July 24, 2000
Pilgrim Investments of Phoenix, Ariz. is asking shareholders to approve large increases in the advisory fees for two of its best performing funds. The increased fees will help the firm retain investment talent and expand its capabilities, according to a July 13 proxy.
If approved by shareholders, the annual investment management fee on the Pilgrim Growth Opportunities Fund would increase from 0.75 percent to 0.95 percent and the advisory fee for the Pilgrim SmallCap Opportunities Fund would rise from 0.75 percent to one percent. Based on current fund assets, annual fees on these funds would increase $497,455 and $638,618, respectively.
The request is part of a wider proxy effort the group is undertaking in connection with its acquisition. On April 30, ING Group of Amsterdam, the Netherlands agreed to purchase Reliastar Financial Corp. of Minneapolis which purchased the Pilgrim fund group in late October. Because of ING's pending acquisition of Reliastar, Pilgrim has been seeking approval of the shareholders of all 33 of its mutual funds for new investment management contracts between each of the funds and Pilgrim. ING's purchase of Reliastar is expected to close in September.
The proxy proposals concerning the SmallCap Opportunities and Growth Opportunities funds are presented as two separate items, said industry lawyers. Pilgrim is asking investors to first approve the proposed fee increases. Then, investors are asked to approve investment advisory arrangements with Pilgrim.
"They are trying to show that the change of control is not the reason for the increase," said one fund lawyer.
These two funds, which are new, appear to be the only two for which Pilgrim is seeking to raise the management fees. In October, when Reliastar purchased Pilgrim, it folded its own proprietary asset management unit, Northstar Investment Management, into the Pilgrim subsidiary. At the end of February, Pilgrim Investments managed $16.6 billion, according to the proxy.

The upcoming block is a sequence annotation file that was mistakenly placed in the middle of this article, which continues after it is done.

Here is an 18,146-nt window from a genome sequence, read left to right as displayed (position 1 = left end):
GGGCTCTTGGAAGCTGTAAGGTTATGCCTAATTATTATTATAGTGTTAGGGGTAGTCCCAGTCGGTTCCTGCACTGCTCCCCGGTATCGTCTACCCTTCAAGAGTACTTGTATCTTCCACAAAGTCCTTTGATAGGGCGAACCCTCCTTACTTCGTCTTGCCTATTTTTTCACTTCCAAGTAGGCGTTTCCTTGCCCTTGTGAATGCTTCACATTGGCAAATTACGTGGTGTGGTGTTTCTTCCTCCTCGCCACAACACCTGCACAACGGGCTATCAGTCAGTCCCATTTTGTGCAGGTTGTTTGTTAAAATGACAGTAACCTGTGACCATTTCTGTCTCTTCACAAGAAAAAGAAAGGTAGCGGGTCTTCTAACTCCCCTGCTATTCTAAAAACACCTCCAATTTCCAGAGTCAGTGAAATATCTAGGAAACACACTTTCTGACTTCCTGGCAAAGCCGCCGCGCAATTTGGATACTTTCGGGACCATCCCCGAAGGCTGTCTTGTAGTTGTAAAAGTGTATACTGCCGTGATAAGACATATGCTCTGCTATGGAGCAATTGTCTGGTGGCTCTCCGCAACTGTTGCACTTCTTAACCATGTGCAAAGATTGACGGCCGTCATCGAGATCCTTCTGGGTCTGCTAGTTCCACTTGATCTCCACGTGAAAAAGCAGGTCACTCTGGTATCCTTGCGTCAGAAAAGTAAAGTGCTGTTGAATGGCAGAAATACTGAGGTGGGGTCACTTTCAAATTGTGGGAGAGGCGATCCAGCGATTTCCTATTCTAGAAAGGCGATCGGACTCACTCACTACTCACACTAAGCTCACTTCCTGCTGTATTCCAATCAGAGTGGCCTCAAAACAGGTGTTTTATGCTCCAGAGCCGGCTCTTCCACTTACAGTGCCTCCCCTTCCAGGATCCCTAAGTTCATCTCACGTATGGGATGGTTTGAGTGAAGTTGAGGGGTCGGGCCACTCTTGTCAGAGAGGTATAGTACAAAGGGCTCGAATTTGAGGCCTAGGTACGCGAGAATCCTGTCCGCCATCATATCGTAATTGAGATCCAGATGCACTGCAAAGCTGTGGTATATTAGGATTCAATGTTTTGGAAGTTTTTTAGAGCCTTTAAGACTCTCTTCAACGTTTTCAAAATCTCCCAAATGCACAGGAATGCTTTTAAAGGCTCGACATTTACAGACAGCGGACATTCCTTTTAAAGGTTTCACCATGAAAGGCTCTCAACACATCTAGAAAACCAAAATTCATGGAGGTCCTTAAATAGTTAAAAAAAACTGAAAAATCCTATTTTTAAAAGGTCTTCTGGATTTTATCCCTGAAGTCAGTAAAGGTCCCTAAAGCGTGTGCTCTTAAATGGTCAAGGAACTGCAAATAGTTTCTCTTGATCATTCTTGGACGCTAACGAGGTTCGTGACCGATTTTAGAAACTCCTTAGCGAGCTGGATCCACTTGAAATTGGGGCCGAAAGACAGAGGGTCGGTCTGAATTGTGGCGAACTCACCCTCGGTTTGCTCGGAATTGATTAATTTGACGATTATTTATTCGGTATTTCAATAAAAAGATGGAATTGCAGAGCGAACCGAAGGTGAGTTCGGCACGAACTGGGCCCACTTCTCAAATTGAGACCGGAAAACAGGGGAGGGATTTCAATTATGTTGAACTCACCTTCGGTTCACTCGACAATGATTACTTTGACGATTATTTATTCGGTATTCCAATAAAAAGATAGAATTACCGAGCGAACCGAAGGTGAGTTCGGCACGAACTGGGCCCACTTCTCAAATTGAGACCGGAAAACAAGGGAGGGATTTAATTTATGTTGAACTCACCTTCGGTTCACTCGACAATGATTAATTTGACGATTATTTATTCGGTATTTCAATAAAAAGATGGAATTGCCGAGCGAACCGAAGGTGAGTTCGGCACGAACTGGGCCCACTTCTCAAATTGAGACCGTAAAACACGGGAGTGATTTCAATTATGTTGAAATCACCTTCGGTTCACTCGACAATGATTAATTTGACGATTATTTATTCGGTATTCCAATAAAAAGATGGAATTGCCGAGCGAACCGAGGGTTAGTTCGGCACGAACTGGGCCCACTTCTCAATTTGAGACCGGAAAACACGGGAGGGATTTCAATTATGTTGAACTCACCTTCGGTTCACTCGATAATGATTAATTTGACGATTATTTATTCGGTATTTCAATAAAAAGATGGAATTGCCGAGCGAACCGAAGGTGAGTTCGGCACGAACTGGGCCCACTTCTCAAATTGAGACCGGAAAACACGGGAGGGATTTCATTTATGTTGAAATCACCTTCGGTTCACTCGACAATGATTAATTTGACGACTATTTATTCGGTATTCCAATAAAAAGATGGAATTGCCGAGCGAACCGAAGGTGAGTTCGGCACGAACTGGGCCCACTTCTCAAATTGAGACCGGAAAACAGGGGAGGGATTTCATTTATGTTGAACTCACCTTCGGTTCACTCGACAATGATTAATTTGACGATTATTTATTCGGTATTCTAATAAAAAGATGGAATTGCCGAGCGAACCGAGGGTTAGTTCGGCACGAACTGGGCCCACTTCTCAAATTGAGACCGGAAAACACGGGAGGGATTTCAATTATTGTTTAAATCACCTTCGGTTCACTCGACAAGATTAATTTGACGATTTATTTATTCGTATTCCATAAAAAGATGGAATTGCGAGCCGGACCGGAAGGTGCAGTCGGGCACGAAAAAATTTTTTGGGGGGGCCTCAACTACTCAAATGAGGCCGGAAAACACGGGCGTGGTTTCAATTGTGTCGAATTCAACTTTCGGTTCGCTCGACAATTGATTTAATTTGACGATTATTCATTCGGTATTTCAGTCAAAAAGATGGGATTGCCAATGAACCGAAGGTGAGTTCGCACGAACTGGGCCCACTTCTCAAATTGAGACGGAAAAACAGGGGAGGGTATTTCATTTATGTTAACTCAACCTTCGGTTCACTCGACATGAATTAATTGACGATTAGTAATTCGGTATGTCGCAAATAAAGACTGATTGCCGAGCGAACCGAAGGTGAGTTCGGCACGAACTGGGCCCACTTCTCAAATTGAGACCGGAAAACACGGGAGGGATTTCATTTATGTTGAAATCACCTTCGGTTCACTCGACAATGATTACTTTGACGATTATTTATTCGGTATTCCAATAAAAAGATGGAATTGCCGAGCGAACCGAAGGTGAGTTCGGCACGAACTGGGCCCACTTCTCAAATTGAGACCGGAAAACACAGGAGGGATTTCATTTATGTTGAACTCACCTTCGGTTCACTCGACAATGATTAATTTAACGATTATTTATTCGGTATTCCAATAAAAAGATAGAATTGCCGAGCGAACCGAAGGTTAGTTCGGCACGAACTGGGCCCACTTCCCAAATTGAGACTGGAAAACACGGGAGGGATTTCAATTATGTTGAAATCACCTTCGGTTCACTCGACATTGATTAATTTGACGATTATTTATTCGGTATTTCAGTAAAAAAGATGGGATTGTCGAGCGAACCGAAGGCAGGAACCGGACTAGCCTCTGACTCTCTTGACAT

The Lexington Funds of Saddle Brook, N.J., which Reliastar announced earlier this year it would also be purchasing, will also become part of the Pilgrim fund group later this year.
On Nov. 1, 1999, in connection with the Northstar mutual fund unit merging with the Pilgrim group, each of the Northstar mutual funds was renamed with the Pilgrim name. The former Northstar Growth Fund became the Pilgrim Growth Opportunities Fund. The Northstar Special Fund became the Pilgrim SmallCap Opportunities Fund. The fund's management team, led by Mary Lisanti, moved to Pilgrim along with the mutual funds Lisanti had managed. Lisanti, now executive vice president and chief investment officer of equities, joined Northstar in May 1998 after briefly working for Strong Capital Management in Menomonee Falls, Wisc.
Pilgrim claims the higher fees are necessary to attract and retain qualified investment management personnel, according to the July 13 proxy. To bolster its claim, the proxy takes the unusual step of listing the names and positions of nine individuals in addition to Lisanti who help manage the fund.
Pilgrim also expects to use the higher fund fees to expand, the proxy said. Pilgrim wants to increase its research staff to broaden its coverage of the small cap equity universe. The group also disclosed its plans to build an office in New York City that will include a new trading facility and an extensive administrative staff.
In the proxy, Pilgrim justifies its requested fee increase by pointing to the two funds' stellar performance. In 1999 the growth fund returned over 90 percent and the small-cap fund returned 145 percent, according to Morningstar, the fund data provider in Chicago. The small-cap fund closed to new investors at the end of February. Those strong performances will probably make the proposed increase in the funds' management fee more palatable to investors, said one industry lawyer.
This is not the first fee increases for these two funds. In October, when the funds assumed the Pilgrim name, the front-end sales charges on the funds' A share class were increased a full percentage point, from 4.75 percent to 5.75 percent.